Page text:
Dramatic drops in blood donations by younger and first-time donors in South Texas, combined with a rapidly growing population and the current surge of COVID-19 cases, have left the region facing an unprecedented blood shortage, community and medical leaders said at a news conference Friday.
“We are here today to declare a blood emergency in San Antonio, Bexar County and the metro area,” San Antonio Mayor Ron Nirenberg said.
Blood centers and the hospitals they serve aim for a seven-day supply of blood at any given time, with three days at the minimum.
South Texas Blood & Tissue, the supplier for more than 100 hospitals in 48 counties in the region, had a two-day supply on Friday, but just a half-day of critically needed type O-positive, said Dr. Samantha Gomez Ngamsuntikul, Associate Medical Director at South Texas Blood & Tissue.
“During the pandemic, we have seen a 60% drop in donors age 16-19 and also a 30% drop in first-time donors,” she said. “New donors and young donors are the key to having a sustainable blood supply.”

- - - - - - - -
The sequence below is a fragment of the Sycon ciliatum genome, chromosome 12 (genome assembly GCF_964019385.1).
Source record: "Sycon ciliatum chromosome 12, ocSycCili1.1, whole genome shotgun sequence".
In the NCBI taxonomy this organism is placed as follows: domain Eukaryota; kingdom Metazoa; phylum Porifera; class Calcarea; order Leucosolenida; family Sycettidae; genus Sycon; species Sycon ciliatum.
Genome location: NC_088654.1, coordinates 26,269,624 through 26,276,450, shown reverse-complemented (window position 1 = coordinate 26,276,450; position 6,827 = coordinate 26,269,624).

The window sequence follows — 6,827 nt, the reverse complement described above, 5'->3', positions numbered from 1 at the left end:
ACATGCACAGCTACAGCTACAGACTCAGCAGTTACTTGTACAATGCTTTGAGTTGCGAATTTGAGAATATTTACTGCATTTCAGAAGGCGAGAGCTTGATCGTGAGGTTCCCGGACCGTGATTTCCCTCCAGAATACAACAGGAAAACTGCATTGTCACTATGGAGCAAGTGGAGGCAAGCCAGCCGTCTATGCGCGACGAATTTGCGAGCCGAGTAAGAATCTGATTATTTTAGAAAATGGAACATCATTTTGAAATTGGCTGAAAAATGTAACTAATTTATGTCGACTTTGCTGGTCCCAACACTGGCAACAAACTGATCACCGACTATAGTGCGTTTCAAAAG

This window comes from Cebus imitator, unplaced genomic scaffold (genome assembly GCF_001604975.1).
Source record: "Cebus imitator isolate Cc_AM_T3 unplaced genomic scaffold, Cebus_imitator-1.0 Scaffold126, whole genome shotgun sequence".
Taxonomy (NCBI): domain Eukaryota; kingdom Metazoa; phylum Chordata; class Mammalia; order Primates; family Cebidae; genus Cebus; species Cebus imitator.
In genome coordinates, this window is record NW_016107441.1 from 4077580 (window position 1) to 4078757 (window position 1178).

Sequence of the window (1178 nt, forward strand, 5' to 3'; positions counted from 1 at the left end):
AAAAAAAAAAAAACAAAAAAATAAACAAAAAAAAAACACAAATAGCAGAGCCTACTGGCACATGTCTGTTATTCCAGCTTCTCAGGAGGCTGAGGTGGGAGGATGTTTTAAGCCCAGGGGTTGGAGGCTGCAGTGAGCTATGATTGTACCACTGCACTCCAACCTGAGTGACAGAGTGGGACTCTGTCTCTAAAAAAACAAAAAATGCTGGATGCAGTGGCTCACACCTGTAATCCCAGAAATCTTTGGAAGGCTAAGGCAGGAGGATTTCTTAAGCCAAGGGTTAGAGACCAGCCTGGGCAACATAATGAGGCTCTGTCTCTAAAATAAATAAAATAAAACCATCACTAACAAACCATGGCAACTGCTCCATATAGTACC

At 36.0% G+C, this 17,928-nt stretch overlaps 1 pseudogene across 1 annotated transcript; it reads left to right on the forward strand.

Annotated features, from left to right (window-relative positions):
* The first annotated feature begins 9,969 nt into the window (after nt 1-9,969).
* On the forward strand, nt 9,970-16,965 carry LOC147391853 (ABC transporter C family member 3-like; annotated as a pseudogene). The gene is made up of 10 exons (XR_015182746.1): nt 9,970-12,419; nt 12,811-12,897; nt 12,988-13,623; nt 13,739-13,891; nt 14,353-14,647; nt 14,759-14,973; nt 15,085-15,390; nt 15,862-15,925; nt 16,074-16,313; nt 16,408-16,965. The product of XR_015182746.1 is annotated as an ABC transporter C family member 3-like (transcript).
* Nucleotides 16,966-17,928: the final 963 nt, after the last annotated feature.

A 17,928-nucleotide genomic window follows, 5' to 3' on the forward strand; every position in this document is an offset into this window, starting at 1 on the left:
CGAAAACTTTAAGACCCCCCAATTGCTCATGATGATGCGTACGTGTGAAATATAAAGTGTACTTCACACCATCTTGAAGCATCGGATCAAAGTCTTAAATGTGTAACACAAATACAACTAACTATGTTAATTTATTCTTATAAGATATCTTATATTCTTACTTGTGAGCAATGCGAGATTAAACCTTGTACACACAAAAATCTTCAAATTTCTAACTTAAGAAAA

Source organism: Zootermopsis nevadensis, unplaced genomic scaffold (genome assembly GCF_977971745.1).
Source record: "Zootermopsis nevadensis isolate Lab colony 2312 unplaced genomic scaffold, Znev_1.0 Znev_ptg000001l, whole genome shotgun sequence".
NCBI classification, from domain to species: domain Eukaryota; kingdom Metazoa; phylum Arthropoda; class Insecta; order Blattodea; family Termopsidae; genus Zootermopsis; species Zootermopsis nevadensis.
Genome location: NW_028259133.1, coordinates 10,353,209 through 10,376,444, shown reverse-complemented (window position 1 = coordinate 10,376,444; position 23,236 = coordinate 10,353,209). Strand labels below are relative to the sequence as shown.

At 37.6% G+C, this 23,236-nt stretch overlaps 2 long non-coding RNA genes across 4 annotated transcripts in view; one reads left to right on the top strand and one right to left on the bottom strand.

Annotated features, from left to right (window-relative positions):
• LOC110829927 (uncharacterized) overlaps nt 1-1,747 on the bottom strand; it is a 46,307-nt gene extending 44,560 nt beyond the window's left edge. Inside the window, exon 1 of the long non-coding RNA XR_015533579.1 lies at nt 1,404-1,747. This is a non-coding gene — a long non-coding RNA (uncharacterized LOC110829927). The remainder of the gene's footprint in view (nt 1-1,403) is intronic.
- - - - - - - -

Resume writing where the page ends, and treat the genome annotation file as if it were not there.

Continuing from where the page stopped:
More than 1,200 blood drives were canceled in 2020 and drives added last year were fairly small, as remote learning and concerns about the pandemic have hampered collections at schools, universities and businesses across the city. That limited opportunities for younger people and new donors to give, she said.
The need for blood is up an average of 15% from pre-pandemic levels, mainly because of the area’s rapid population growth.
“This is unprecedented,” said Dr. Leslie Greebon, Medical Director of Transfusion Services at University Hospital. “This level of shortage, I have not seen in my 10-plus years in medicine.
“And my predecessor, who practiced here for over 40 years, says he never experienced this level of shortage.”
Dr. Joyce Schwartz, Blood Bank Director at Methodist Hospital System, called it “truly a life-or-death situation.”
“There is no substitute for blood, and in the past few months our hospitals have experienced a severe shortage of blood,” she said. “Our patients are dependent on blood donors showing up every single day.”
Patients’ needs for transfusions – the most common procedure performed every year in U.S. hospitals – will continue to grow, the mayor said, noting that the demand will not end with the end of the pandemic.
“Five new hospitals were announced this past year,” Nirenberg said. “We can’t wait until these new facilities are open to address our chronic blood shortage.”
Bexar County Judge Nelson Wolff said all members of the community should to give blood – but especially younger people.
“It’s hard for us to reach you today, but it’s important for younger people to step up,” he said.